The predecessor of the Perseverance rover, Curiosity, only has the capability of performing laser induced breakdown spectroscopy (LIBS), which gives information about the atomic composition. The team at NASA wanted to learn more about the molecular structure of the samples, information which Raman spectroscopy could afford. In 2001, Dr. Sharma met Roger Wiens, the Principal Investigator of SuperCam at the Los Alamos National Laboratory. Dr. Sharma offered some advice regarding Raman spectra measurements of minerals with a pulsed laser. The experiments took off and so did their friendship.
In 2004, Roger Wiens visited Professor Sharma’s lab in Hawaii to carry out experiments using LIBS techniques on minerals. They employed Professor Sharma’s Raman spectrometer in the lab and Roger’s LIBS spectrographs with a laser that excited samples at 532 nm and 1064 nm. They first observed Raman signals and as they continued to increase the laser-pulse energy, both Raman and LIBS spectra were observed simultaneously, a pleasant surprise that Professor Sharma attributes to luck. Roger Weins and Shiv Sharma wrote papers together5,6 and assembled a proposal for the Raman-LIBS system for SuperCam along with other colleagues from Europe and the US.
Shiv and his colleagues continue to develop the remote Raman-LIBS system and demonstrated that spectra of targets could be acquired at a distance of 246 meters with high signal to noise ratios using a pulsed laser at 532 nm. They wrote an article, which earned them the “Best Paper Award” by SAS/NASLIBS in 2020.7
When asked about how he deals with challenges, Professor Sharma answered, “My career path has been smooth other than having to adjust to new places and time zones.” After speaking to him and learning more about his personality, I realized something: it’s not that he’s been free of challenges, it’s his perspective and approach that are different and quite remarkable. He welcomes challenges with an open mind and open heart. He treats problems as obstacles in a game, excited about what he will find. When something doesn’t work, he follows an unknown path with curiosity. When he discovers something, he considers himself lucky. He practices meditation to keep himself grounded. His open-mindedness and love of science is what led him to stumble upon such unique and valuable findings in the field of applied spectroscopy. To date, he has published over 200 papers.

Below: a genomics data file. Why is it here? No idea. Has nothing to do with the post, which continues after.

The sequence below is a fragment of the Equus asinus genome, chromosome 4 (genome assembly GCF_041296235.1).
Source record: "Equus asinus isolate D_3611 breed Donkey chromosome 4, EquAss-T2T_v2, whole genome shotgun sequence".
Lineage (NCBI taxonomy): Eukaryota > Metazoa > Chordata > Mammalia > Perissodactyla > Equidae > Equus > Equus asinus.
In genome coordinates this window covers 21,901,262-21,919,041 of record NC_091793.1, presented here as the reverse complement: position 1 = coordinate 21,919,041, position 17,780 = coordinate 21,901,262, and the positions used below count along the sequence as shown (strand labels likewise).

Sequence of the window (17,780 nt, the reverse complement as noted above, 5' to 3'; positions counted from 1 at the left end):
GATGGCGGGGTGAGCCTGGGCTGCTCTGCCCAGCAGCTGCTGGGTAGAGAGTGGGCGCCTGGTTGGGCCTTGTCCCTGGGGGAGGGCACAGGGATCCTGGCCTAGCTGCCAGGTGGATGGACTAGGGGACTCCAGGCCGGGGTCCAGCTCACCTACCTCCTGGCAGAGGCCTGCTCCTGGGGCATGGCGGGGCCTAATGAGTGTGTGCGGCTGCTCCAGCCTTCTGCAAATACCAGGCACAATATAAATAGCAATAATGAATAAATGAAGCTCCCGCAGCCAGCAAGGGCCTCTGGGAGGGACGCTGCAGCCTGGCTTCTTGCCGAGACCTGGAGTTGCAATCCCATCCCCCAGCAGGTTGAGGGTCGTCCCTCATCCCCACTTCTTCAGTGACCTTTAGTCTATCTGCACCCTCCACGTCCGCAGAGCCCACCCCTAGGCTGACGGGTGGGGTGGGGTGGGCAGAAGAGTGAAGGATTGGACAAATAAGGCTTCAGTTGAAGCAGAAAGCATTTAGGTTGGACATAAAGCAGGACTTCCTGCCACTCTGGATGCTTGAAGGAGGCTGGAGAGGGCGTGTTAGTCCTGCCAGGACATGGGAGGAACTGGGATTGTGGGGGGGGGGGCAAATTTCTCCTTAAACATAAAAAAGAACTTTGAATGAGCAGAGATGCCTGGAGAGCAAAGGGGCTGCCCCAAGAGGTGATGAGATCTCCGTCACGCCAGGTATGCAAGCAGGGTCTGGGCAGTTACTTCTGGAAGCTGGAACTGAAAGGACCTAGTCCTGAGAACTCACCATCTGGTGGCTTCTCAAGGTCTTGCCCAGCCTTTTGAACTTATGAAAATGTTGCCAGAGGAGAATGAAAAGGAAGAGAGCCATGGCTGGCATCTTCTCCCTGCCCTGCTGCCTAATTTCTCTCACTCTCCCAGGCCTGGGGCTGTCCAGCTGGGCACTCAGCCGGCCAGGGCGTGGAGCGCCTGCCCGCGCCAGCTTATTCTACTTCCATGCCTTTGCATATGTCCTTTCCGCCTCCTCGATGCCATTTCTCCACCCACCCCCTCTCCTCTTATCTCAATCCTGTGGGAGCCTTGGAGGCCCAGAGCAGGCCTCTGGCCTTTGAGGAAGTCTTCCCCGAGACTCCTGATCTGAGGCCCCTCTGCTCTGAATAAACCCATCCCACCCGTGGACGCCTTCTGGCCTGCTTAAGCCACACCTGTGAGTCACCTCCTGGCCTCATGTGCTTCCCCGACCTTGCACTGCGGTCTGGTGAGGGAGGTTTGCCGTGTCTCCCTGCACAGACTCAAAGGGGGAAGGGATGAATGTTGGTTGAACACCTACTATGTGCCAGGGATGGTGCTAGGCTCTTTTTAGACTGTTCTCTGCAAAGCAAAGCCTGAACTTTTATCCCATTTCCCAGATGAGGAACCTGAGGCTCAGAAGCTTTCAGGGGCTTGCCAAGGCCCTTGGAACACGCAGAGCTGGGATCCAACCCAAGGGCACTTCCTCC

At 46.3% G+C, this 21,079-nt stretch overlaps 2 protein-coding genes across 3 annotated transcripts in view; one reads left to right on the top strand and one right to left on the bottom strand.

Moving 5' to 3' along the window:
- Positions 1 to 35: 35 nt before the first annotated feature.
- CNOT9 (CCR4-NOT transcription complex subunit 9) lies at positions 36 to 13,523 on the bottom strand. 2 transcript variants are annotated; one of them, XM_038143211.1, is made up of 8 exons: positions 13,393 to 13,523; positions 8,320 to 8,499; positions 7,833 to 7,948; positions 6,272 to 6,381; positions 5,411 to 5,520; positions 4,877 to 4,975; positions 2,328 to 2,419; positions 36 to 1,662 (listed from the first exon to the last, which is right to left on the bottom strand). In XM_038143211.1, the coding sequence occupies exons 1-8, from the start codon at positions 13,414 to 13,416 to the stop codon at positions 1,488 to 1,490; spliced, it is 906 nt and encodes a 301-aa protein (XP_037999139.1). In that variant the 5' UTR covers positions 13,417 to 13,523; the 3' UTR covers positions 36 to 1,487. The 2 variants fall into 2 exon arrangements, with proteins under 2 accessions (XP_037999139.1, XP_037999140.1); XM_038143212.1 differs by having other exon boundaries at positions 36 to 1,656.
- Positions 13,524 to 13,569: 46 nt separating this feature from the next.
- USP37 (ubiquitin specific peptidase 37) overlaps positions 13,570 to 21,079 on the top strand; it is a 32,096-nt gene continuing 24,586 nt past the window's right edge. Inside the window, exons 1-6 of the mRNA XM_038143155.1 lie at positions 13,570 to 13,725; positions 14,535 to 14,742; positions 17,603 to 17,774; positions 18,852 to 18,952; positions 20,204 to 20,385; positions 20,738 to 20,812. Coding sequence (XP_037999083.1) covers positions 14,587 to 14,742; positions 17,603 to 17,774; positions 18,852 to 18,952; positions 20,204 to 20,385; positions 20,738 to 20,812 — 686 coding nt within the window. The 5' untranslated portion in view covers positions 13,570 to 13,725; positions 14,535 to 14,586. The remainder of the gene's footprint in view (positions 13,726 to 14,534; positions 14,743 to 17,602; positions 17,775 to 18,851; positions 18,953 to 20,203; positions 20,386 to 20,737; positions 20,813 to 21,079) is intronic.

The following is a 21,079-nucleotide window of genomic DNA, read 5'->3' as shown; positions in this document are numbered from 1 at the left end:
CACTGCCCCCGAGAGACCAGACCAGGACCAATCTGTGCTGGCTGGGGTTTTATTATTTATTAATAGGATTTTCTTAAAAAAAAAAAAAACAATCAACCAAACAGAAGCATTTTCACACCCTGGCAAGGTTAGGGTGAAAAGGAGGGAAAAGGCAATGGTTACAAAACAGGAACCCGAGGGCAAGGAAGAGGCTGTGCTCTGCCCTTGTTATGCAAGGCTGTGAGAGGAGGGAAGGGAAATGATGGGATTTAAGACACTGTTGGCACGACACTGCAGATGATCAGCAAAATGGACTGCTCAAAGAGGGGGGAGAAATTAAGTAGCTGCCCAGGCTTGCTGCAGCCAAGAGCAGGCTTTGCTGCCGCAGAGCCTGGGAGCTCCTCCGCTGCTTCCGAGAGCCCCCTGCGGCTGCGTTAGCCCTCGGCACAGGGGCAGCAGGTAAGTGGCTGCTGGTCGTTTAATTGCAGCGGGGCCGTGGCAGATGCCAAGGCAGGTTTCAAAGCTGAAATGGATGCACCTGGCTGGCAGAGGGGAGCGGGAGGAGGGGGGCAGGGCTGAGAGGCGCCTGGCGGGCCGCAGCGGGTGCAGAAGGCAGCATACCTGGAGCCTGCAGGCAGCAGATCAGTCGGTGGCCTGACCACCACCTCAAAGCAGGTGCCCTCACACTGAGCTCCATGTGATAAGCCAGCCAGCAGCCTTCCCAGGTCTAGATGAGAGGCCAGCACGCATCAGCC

1) J.H. Hibben, Raman spectra in inorganic chemistry, Chem. Rev. 1933, 13(3), 345-478; Raman spectra in organic chemistry, Chem. Rev. 1936, 18(1), 1-232.
2) S.K. Sharma, H.K. Mao, P.M. Bell, Raman measurement of hydrogen in the pressure range 0.2-630 kbar at room temperature, Phys. Rev. Lett. 1980, 44, 886-888.
3) S.M. Angel, T.J. Kulp, T.M. Vess, Remote-Raman Spectroscopy at Intermediate Ranges Using Low-Power CW Lasers; Appl. Spectrosc. 1992, 46(7), 1085-1091.
4) S.K. Sharma, S.M. Angel, M. Ghosh, H.W. Hubble, P.G. Lucey, Remote Pulsed Laser Raman Spectroscopy System for Mineral Analysis on Planetary Surfaces to 66 Meters, Appl. Spectrosc. 2002, 56, 699-705.
5) R.C. Wiens, S.K. Sharma, J. Thompson, A. Misra, P. G. Lucey, Joint Analyses by Laser Induced Breakdown Spectroscopy (LIBS) and Raman Spectroscopy at Stand-off Distances, Spectrochim Acta A 2005, 61, 2324-2334.
6) S.K. Sharma, A.K. Misra, P.G. Lucey, R.C. Wiens, S.M. Clegg, Combined remote LIBS and Raman spectroscopy of sulfur-containing minerals, and minerals coated with hematite and covered with basaltic dust at 8.6 m, Spectrochim. Acta, Part A 2007, 68, 1036-1045.
7) A.K. Misra, T.E. Acosta-Maeda, J.N. Porter, G. Berlanga, D. Muchow, S.K. Sharma, B. Chee, A Two Components Approach for Long Range Remote Raman and Laser-Induced Breakdown (LIBS) Spectroscopy Using Low Laser Pulse Energy, Appl. Spectrosc. 2019, 73(3), 320-328.
MEET THE OTHER SCIENTISTS
Professor Stanley Michael Angel is a Carolina Trustee Professor and Fred M. Weissman Palmetto Chair in Chemical Ecology, Department of Chemistry and Biochemistry at the University of South Carolina. He currently works on the SuperCam team as a Scientific Research Collaborator and Scientific Payload Download Leader (sPDL).
Roger Wiens is the Principal Investigator of SuperCam and one of the co-investigators of SHERLOC. In 2016, the government of France knighted Wiens for his contribution in forging strong bonds between the French and American scientific communities.
Dr. Joseph Razzell Hollis is a postdoctoral fellow at NASA’s Jet Propulsion Laboratory (JPL) in California where he works on the SHERLOC team and plays a key role in optimizing the data analysis pipeline.
Sanford Asher, a Distinguished Professor in the Department of Chemistry at the University of Pittsburgh, is involved with the development of the Raman spectrometer and the ultraviolet laser in SHERLOC.